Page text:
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Volkswagen Has An E-Mobility Plan: Make Electric Cars For Millions, Not Millionaires

Volkswagen says the ID.3 electric car is as important to its future and the Beetle and the Golf were to the company’s past. Here is a look at its plan to more the EV revolution forward.

Forrest Gump liked to say, “If you don’t know where you’re going, you aren’t likely to end up there.” On November 5, in Zwickau, Germany, Reinhard de Vries, executive director of production and logistics for Volkswagen in Saxony, laid out his company’s plan for manufacturing electric cars, chapter and verse. Can we have the first slide, please? Here we see how the ID.3 fits in with the history of the company. (Note: all slides courtesy of Volkswagen.)

Vokswgaen ID.3 slide

For those of you who have been asking about pricing for the ID.3, the next slide has the best information available on that subject.

The factory in Zwickau used to build Golf and Golf Variant models. One of two production lines has been shut down and converted to electric car production. The other is scheduled to shut down — what Volkswagen calls “end of production” — next year, at which time it will also be converted to electric car production. The company plans to introduce 6 new models for its Volkswagen, SEAT, and Audi brands at the rate of one every 3 to 6 months on its way to building 330,000 electric cars in Zwickau by 2021.

Volkswagen is taking aggressive steps to build its electric cars in a carbon neutral fashion, beginning with using as much renewable energy as possible to manufacture its battery cells and vehicles. It also has devised a battery recycling plan to address the question of what happens to EV batteries when they are no longer suitable for use in electric cars.

The next two slides show the configuration of the factory before the changeover began and what it will look like once the transition is complete.

This next slide may be the most powerful of all. It shows how the company has merged engineering and artistry to create its new electric vehicles. On one hand, they are examples of Germany’s well deserved reputation for superb engineering skills. On the other hand, they incorporate the artistic talents made famous by Beethoven and Bach. Left brain and right brain, brought together in a celebration of what human beings can accomplish when they work together collaboratively.

Pre-Production Begins In China

Volkswagen began turning out pre-production examples of the ID.3 in Zwickau several weeks ago, prior to the beginning of series production on November 5. At the launch festivities, Volkswagen CEO Herbert Diess said his company was also preparing to build electric cars at two factories in  China. What he didn’t tell us was that the manufacture of pre-production cars would begin the same week.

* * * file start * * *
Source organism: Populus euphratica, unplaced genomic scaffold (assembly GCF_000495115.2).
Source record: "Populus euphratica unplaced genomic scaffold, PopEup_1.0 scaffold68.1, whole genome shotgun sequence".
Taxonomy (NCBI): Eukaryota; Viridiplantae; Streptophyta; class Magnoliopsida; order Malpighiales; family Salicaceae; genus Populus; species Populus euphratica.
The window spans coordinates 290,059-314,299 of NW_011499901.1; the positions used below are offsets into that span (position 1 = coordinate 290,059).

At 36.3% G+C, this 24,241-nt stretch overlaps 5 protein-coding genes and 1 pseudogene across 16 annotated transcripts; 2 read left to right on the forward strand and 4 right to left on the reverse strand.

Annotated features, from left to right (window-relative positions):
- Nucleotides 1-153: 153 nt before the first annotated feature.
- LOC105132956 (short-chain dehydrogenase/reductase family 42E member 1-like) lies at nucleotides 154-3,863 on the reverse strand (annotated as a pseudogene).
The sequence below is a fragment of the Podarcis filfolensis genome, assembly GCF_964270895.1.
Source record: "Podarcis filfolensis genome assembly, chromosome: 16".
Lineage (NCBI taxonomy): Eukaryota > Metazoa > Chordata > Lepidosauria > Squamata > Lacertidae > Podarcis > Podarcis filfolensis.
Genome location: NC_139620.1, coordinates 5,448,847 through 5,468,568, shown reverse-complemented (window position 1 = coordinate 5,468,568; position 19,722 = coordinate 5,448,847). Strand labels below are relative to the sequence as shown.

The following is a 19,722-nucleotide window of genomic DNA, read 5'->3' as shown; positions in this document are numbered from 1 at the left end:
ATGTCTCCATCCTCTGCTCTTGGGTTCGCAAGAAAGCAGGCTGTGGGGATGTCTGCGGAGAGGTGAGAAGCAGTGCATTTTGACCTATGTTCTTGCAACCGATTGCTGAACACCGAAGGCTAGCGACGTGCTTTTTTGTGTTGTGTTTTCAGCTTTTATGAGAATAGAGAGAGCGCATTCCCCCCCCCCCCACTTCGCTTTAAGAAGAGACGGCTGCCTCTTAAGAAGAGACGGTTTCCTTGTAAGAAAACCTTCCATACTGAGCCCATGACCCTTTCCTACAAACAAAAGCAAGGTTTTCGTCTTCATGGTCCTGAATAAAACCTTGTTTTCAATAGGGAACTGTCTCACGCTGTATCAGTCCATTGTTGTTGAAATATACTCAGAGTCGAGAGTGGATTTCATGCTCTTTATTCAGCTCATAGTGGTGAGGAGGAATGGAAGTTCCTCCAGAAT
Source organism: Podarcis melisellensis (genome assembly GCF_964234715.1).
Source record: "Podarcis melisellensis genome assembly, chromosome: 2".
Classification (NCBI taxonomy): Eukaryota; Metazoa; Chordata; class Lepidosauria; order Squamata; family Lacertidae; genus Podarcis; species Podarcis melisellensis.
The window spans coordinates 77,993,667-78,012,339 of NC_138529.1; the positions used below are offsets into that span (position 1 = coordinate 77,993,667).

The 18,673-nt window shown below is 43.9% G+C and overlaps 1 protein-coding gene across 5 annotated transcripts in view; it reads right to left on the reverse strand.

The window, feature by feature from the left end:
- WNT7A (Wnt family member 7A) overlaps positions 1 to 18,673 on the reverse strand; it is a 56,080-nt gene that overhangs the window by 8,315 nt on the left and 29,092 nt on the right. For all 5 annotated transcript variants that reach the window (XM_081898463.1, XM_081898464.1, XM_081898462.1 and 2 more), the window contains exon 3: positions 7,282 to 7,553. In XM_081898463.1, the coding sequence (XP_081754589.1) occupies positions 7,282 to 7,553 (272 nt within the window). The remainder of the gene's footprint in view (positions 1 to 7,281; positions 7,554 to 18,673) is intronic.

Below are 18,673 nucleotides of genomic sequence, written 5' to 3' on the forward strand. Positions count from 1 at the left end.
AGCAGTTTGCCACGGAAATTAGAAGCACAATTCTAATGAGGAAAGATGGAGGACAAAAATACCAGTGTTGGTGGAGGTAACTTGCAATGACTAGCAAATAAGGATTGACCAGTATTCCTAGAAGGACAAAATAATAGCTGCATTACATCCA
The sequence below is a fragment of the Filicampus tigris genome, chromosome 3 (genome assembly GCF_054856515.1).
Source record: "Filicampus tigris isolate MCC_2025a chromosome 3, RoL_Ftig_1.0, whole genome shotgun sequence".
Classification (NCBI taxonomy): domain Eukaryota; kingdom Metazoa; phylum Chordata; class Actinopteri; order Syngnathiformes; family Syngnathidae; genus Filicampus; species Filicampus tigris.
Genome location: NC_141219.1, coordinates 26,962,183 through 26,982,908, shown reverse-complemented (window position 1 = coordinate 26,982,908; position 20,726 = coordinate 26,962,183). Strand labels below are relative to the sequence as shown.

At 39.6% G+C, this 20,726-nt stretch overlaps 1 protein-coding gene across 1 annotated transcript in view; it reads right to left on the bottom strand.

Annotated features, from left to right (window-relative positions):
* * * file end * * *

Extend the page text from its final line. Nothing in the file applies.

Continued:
According to CNBC, Diess was in Shanghai Friday to make that announcement. It has invested $2.5 billion into constructing a new manufacturing facility for electric cars in conjunction with its Chinese partner, SAIC Motor Corp. “The move goes in line with Volkswagen’s (electric) e-mobility initiative,” he told reporters during a tour of the factory. Volkswagen has a second Chinese factory for electric cars under construction which should begin turning out cars before the end of next year.

Electric cars are big business in  China, which now requires all manufacturers to produce a certain percentage of electric cars or face substantial fines. The Chinese system is modeled after the EV mandates that California’s Air Resources Board put in place years ago. Volkswagen is one of four major manufacturers — along with Ford, BMW, and Honda — which have agreed to work with California to build cleaner cars in coming years, a move other manufacturers are fighting with all their might.

It can truly be said that Volkswagen sees electric cars as the future and is pushing ahead with realistic plans to benefit from the transition to e-mobility. It knows where it is going and how to get there, which is more than can be said about many of its competitors.

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Written By

Steve writes about the interface between technology and sustainability from his home in Florida or anywhere else The Force may lead him. He is proud to be "woke" and doesn't really give a damn why the glass broke. He believes passionately in what Socrates said 3000 years ago: "The secret to change is to focus all of your energy not on fighting the old but on building the new."


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